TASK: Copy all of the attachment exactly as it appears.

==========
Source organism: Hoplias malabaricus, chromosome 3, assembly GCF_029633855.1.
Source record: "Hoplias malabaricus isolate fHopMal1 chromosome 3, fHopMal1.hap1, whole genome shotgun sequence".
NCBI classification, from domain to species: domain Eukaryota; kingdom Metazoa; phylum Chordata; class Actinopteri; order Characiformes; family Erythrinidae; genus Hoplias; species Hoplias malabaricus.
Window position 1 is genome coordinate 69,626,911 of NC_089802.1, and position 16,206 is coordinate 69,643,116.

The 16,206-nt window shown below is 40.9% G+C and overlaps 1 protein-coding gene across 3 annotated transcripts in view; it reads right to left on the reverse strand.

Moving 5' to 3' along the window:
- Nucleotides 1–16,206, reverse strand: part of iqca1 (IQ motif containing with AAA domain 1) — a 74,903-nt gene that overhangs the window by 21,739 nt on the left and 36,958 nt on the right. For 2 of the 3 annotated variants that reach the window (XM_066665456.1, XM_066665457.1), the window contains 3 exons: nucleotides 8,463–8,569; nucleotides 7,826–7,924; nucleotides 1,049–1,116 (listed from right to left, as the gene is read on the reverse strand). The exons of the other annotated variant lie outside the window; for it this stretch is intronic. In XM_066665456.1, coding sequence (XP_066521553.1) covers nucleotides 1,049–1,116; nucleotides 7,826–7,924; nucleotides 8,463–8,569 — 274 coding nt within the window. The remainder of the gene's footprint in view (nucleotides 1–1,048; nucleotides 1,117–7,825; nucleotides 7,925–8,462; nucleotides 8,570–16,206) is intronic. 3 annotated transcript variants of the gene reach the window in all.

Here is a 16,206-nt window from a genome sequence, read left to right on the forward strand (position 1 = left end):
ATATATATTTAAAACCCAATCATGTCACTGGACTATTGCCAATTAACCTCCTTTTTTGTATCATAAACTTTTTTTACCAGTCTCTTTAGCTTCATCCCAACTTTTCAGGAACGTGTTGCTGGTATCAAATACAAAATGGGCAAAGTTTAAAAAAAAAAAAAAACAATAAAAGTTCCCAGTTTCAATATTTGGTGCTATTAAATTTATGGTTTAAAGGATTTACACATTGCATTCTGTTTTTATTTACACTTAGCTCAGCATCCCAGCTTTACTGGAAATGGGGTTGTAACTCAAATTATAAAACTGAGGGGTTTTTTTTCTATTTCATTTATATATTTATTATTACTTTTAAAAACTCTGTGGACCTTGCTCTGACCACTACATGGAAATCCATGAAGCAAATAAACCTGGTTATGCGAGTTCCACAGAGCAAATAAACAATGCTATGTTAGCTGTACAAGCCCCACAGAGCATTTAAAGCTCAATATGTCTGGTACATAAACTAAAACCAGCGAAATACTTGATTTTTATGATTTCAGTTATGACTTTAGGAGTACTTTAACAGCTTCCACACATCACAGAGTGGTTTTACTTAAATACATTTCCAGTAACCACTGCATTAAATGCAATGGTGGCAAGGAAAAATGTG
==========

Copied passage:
Source organism: Hoplias malabaricus, chromosome 3, assembly GCF_029633855.1.
Source record: "Hoplias malabaricus isolate fHopMal1 chromosome 3, fHopMal1.hap1, whole genome shotgun sequence".
NCBI classification, from domain to species: domain Eukaryota; kingdom Metazoa; phylum Chordata; class Actinopteri; order Characiformes; family Erythrinidae; genus Hoplias; species Hoplias malabaricus.
Window position 1 is genome coordinate 69,626,911 of NC_089802.1, and position 16,206 is coordinate 69,643,116.

The 16,206-nt window shown below is 40.9% G+C and overlaps 1 protein-coding gene across 3 annotated transcripts in view; it reads right to left on the reverse strand.

Moving 5' to 3' along the window:
- Nucleotides 1–16,206, reverse strand: part of iqca1 (IQ motif containing with AAA domain 1) — a 74,903-nt gene that overhangs the window by 21,739 nt on the left and 36,958 nt on the right. For 2 of the 3 annotated variants that reach the window (XM_066665456.1, XM_066665457.1), the window contains 3 exons: nucleotides 8,463–8,569; nucleotides 7,826–7,924; nucleotides 1,049–1,116 (listed from right to left, as the gene is read on the reverse strand). The exons of the other annotated variant lie outside the window; for it this stretch is intronic. In XM_066665456.1, coding sequence (XP_066521553.1) covers nucleotides 1,049–1,116; nucleotides 7,826–7,924; nucleotides 8,463–8,569 — 274 coding nt within the window. The remainder of the gene's footprint in view (nucleotides 1–1,048; nucleotides 1,117–7,825; nucleotides 7,925–8,462; nucleotides 8,570–16,206) is intronic. 3 annotated transcript variants of the gene reach the window in all.

Here is a 16,206-nt window from a genome sequence, read left to right on the forward strand (position 1 = left end):
ATATATATTTAAAACCCAATCATGTCACTGGACTATTGCCAATTAACCTCCTTTTTTGTATCATAAACTTTTTTTACCAGTCTCTTTAGCTTCATCCCAACTTTTCAGGAACGTGTTGCTGGTATCAAATACAAAATGGGCAAAGTTTAAAAAAAAAAAAAAACAATAAAAGTTCCCAGTTTCAATATTTGGTGCTATTAAATTTATGGTTTAAAGGATTTACACATTGCATTCTGTTTTTATTTACACTTAGCTCAGCATCCCAGCTTTACTGGAAATGGGGTTGTAACTCAAATTATAAAACTGAGGGGTTTTTTTTCTATTTCATTTATATATTTATTATTACTTTTAAAAACTCTGTGGACCTTGCTCTGACCACTACATGGAAATCCATGAAGCAAATAAACCTGGTTATGCGAGTTCCACAGAGCAAATAAACAATGCTATGTTAGCTGTACAAGCCCCACAGAGCATTTAAAGCTCAATATGTCTGGTACATAAACTAAAACCAGCGAAATACTTGATTTTTATGATTTCAGTTATGACTTTAGGAGTACTTTAACAGCTTCCACACATCACAGAGTGGTTTTACTTAAATACATTTCCAGTAACCACTGCATTAAATGCAATGGTGGCAAGGAAAAATGTG